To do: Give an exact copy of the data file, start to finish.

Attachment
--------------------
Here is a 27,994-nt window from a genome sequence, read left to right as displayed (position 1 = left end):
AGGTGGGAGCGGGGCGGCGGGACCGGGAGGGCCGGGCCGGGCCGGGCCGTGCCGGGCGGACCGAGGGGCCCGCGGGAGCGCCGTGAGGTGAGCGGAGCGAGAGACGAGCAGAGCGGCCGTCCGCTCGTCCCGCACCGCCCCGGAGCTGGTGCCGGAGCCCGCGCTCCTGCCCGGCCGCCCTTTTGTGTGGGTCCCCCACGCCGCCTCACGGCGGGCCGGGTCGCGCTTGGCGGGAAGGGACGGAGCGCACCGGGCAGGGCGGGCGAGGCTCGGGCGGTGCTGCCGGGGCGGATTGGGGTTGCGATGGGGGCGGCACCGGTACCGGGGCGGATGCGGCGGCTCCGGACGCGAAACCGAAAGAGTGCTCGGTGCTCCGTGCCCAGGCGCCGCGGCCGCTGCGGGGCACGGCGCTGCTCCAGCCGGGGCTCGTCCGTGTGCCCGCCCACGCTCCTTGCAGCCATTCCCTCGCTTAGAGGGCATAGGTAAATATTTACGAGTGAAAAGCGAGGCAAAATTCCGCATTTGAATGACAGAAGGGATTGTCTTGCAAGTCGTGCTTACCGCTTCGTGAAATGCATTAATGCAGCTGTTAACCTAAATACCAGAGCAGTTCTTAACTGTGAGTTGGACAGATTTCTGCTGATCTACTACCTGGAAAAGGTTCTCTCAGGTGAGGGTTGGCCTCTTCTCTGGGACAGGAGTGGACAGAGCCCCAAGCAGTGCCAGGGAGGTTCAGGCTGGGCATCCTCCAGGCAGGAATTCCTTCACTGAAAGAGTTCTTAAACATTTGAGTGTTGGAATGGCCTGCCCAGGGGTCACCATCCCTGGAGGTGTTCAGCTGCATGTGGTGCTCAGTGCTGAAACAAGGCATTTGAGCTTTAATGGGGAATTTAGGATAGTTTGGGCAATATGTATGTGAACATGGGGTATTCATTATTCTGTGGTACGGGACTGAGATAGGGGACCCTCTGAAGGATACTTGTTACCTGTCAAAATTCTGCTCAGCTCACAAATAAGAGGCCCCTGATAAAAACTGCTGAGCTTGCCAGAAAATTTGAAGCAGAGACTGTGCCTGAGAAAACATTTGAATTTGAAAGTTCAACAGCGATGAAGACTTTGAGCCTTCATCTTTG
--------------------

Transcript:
Here is a 27,994-nt window from a genome sequence, read left to right as displayed (position 1 = left end):
AGGTGGGAGCGGGGCGGCGGGACCGGGAGGGCCGGGCCGGGCCGGGCCGTGCCGGGCGGACCGAGGGGCCCGCGGGAGCGCCGTGAGGTGAGCGGAGCGAGAGACGAGCAGAGCGGCCGTCCGCTCGTCCCGCACCGCCCCGGAGCTGGTGCCGGAGCCCGCGCTCCTGCCCGGCCGCCCTTTTGTGTGGGTCCCCCACGCCGCCTCACGGCGGGCCGGGTCGCGCTTGGCGGGAAGGGACGGAGCGCACCGGGCAGGGCGGGCGAGGCTCGGGCGGTGCTGCCGGGGCGGATTGGGGTTGCGATGGGGGCGGCACCGGTACCGGGGCGGATGCGGCGGCTCCGGACGCGAAACCGAAAGAGTGCTCGGTGCTCCGTGCCCAGGCGCCGCGGCCGCTGCGGGGCACGGCGCTGCTCCAGCCGGGGCTCGTCCGTGTGCCCGCCCACGCTCCTTGCAGCCATTCCCTCGCTTAGAGGGCATAGGTAAATATTTACGAGTGAAAAGCGAGGCAAAATTCCGCATTTGAATGACAGAAGGGATTGTCTTGCAAGTCGTGCTTACCGCTTCGTGAAATGCATTAATGCAGCTGTTAACCTAAATACCAGAGCAGTTCTTAACTGTGAGTTGGACAGATTTCTGCTGATCTACTACCTGGAAAAGGTTCTCTCAGGTGAGGGTTGGCCTCTTCTCTGGGACAGGAGTGGACAGAGCCCCAAGCAGTGCCAGGGAGGTTCAGGCTGGGCATCCTCCAGGCAGGAATTCCTTCACTGAAAGAGTTCTTAAACATTTGAGTGTTGGAATGGCCTGCCCAGGGGTCACCATCCCTGGAGGTGTTCAGCTGCATGTGGTGCTCAGTGCTGAAACAAGGCATTTGAGCTTTAATGGGGAATTTAGGATAGTTTGGGCAATATGTATGTGAACATGGGGTATTCATTATTCTGTGGTACGGGACTGAGATAGGGGACCCTCTGAAGGATACTTGTTACCTGTCAAAATTCTGCTCAGCTCACAAATAAGAGGCCCCTGATAAAAACTGCTGAGCTTGCCAGAAAATTTGAAGCAGAGACTGTGCCTGAGAAAACATTTGAATTTGAAAGTTCAACAGCGATGAAGACTTTGAGCCTTCATCTTTG